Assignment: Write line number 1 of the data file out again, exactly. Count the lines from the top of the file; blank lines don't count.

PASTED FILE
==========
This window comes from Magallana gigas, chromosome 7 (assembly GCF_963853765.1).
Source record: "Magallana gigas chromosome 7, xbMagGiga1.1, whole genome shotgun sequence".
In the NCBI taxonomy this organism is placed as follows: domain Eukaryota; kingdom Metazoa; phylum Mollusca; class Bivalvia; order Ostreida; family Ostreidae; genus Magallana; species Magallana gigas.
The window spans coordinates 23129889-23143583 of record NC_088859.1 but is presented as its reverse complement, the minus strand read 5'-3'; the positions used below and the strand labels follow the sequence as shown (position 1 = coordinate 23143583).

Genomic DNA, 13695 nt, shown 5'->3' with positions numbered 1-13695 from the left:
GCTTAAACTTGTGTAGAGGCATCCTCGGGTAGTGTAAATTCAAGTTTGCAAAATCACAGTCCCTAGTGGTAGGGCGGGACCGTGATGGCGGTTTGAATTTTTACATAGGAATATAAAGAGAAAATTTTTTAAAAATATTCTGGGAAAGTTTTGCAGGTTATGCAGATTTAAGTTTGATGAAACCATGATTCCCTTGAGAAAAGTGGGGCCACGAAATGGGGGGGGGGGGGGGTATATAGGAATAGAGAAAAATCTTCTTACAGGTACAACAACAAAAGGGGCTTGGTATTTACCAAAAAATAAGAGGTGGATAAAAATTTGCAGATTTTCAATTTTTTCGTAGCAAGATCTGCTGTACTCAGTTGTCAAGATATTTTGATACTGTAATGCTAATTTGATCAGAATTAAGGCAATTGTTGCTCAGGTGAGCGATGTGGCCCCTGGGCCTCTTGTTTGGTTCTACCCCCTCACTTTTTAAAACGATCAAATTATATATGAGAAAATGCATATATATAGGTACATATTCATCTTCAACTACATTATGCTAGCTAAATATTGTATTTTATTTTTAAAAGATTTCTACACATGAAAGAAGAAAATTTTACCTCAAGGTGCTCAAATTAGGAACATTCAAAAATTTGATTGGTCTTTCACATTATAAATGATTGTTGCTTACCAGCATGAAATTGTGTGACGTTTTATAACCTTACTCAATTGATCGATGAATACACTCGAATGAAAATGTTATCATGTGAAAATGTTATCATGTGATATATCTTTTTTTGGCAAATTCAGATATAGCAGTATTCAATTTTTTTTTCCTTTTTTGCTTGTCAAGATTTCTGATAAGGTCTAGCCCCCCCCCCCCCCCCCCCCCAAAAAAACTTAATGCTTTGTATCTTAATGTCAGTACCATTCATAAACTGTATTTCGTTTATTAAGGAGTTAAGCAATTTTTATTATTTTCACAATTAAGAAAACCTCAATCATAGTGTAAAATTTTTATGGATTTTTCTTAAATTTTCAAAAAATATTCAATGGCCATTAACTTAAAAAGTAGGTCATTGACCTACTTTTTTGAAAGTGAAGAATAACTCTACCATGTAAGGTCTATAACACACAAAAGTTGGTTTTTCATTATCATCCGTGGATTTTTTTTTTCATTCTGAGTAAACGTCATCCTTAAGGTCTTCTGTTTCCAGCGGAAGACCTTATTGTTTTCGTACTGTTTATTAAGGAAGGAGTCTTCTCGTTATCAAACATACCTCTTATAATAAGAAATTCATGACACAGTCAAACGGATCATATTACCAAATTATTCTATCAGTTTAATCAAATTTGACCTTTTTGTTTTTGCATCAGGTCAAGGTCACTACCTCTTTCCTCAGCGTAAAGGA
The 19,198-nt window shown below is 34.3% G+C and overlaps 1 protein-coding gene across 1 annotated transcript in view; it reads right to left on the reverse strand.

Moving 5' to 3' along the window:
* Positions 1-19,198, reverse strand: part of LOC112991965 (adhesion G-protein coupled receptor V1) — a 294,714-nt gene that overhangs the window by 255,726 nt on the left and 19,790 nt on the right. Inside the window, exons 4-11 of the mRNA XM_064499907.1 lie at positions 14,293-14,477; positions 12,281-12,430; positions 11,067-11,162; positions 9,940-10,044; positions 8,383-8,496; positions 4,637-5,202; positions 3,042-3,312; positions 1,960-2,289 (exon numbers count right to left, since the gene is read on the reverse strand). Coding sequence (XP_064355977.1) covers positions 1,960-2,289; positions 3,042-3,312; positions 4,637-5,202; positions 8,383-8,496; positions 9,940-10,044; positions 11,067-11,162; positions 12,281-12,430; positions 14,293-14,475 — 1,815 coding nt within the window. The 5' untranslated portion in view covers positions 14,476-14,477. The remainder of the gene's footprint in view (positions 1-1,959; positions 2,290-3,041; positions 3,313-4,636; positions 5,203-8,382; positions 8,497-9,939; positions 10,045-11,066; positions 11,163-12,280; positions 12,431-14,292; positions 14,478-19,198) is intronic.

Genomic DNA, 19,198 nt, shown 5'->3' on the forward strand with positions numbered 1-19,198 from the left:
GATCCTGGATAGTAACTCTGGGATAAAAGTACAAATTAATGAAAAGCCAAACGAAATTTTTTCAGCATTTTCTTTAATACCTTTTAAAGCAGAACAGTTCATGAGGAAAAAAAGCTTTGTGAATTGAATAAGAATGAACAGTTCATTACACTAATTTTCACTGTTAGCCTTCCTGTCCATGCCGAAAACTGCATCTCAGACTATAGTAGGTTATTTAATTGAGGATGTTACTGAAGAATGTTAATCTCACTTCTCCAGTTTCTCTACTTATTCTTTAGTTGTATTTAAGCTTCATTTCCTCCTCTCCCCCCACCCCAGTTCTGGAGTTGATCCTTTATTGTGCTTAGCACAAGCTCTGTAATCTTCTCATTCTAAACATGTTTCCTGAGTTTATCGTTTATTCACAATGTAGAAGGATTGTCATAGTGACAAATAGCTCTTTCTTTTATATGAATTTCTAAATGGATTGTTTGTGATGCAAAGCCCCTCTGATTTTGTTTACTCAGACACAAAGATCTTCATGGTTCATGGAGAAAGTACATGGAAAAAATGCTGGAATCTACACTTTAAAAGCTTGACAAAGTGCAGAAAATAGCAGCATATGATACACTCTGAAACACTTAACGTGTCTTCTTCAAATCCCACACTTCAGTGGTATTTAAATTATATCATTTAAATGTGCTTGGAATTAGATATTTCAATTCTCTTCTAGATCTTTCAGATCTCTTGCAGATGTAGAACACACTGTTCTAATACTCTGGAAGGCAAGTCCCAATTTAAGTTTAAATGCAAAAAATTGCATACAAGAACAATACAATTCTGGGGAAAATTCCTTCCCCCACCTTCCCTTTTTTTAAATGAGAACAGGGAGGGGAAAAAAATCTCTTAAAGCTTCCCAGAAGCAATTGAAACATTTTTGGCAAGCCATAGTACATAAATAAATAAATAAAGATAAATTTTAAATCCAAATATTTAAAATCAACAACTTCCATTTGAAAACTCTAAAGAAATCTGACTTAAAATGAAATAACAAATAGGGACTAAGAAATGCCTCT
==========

This window comes from Magallana gigas, chromosome 7 (assembly GCF_963853765.1).